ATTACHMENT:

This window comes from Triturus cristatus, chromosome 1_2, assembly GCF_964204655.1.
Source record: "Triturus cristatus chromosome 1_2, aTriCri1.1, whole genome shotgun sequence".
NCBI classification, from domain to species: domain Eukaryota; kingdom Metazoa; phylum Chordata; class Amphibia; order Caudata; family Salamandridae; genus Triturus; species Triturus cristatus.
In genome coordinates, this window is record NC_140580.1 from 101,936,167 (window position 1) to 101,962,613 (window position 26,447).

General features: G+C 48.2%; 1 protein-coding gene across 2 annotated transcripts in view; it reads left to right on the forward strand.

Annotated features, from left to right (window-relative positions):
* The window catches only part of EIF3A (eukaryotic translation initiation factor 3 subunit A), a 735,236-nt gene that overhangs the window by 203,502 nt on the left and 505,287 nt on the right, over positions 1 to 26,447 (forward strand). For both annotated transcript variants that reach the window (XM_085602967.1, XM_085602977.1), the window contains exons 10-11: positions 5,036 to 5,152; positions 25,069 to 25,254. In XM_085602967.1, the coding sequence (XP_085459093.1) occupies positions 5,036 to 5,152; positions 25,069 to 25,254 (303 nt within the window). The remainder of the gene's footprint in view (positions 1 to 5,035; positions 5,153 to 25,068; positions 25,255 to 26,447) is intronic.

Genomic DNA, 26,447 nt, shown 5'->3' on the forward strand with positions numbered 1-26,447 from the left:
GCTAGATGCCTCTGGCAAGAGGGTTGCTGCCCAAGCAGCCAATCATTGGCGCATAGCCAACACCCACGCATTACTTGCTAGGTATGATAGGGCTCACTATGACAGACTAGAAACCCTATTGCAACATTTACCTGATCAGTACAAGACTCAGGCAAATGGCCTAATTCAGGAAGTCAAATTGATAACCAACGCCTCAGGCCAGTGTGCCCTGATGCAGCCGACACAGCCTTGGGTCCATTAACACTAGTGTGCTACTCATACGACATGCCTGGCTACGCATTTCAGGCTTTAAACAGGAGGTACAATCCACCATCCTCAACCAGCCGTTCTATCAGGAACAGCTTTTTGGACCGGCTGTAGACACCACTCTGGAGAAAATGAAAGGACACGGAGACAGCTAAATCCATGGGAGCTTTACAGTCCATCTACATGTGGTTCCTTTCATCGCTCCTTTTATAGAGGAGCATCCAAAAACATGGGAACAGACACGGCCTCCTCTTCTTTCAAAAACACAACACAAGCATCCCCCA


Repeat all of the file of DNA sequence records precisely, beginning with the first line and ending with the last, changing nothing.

This window comes from Triturus cristatus, chromosome 1_2, assembly GCF_964204655.1.
Source record: "Triturus cristatus chromosome 1_2, aTriCri1.1, whole genome shotgun sequence".
NCBI classification, from domain to species: domain Eukaryota; kingdom Metazoa; phylum Chordata; class Amphibia; order Caudata; family Salamandridae; genus Triturus; species Triturus cristatus.
In genome coordinates, this window is record NC_140580.1 from 101,936,167 (window position 1) to 101,962,613 (window position 26,447).

General features: G+C 48.2%; 1 protein-coding gene across 2 annotated transcripts in view; it reads left to right on the forward strand.

Annotated features, from left to right (window-relative positions):
* The window catches only part of EIF3A (eukaryotic translation initiation factor 3 subunit A), a 735,236-nt gene that overhangs the window by 203,502 nt on the left and 505,287 nt on the right, over positions 1 to 26,447 (forward strand). For both annotated transcript variants that reach the window (XM_085602967.1, XM_085602977.1), the window contains exons 10-11: positions 5,036 to 5,152; positions 25,069 to 25,254. In XM_085602967.1, the coding sequence (XP_085459093.1) occupies positions 5,036 to 5,152; positions 25,069 to 25,254 (303 nt within the window). The remainder of the gene's footprint in view (positions 1 to 5,035; positions 5,153 to 25,068; positions 25,255 to 26,447) is intronic.

Genomic DNA, 26,447 nt, shown 5'->3' on the forward strand with positions numbered 1-26,447 from the left:
GCTAGATGCCTCTGGCAAGAGGGTTGCTGCCCAAGCAGCCAATCATTGGCGCATAGCCAACACCCACGCATTACTTGCTAGGTATGATAGGGCTCACTATGACAGACTAGAAACCCTATTGCAACATTTACCTGATCAGTACAAGACTCAGGCAAATGGCCTAATTCAGGAAGTCAAATTGATAACCAACGCCTCAGGCCAGTGTGCCCTGATGCAGCCGACACAGCCTTGGGTCCATTAACACTAGTGTGCTACTCATACGACATGCCTGGCTACGCATTTCAGGCTTTAAACAGGAGGTACAATCCACCATCCTCAACCAGCCGTTCTATCAGGAACAGCTTTTTGGACCGGCTGTAGACACCACTCTGGAGAAAATGAAAGGACACGGAGACAGCTAAATCCATGGGAGCTTTACAGTCCATCTACATGTGGTTCCTTTCATCGCTCCTTTTATAGAGGAGCATCCAAAAACATGGGAACAGACACGGCCTCCTCTTCTTTCAAAAACACAACACAAGCATCCCCCA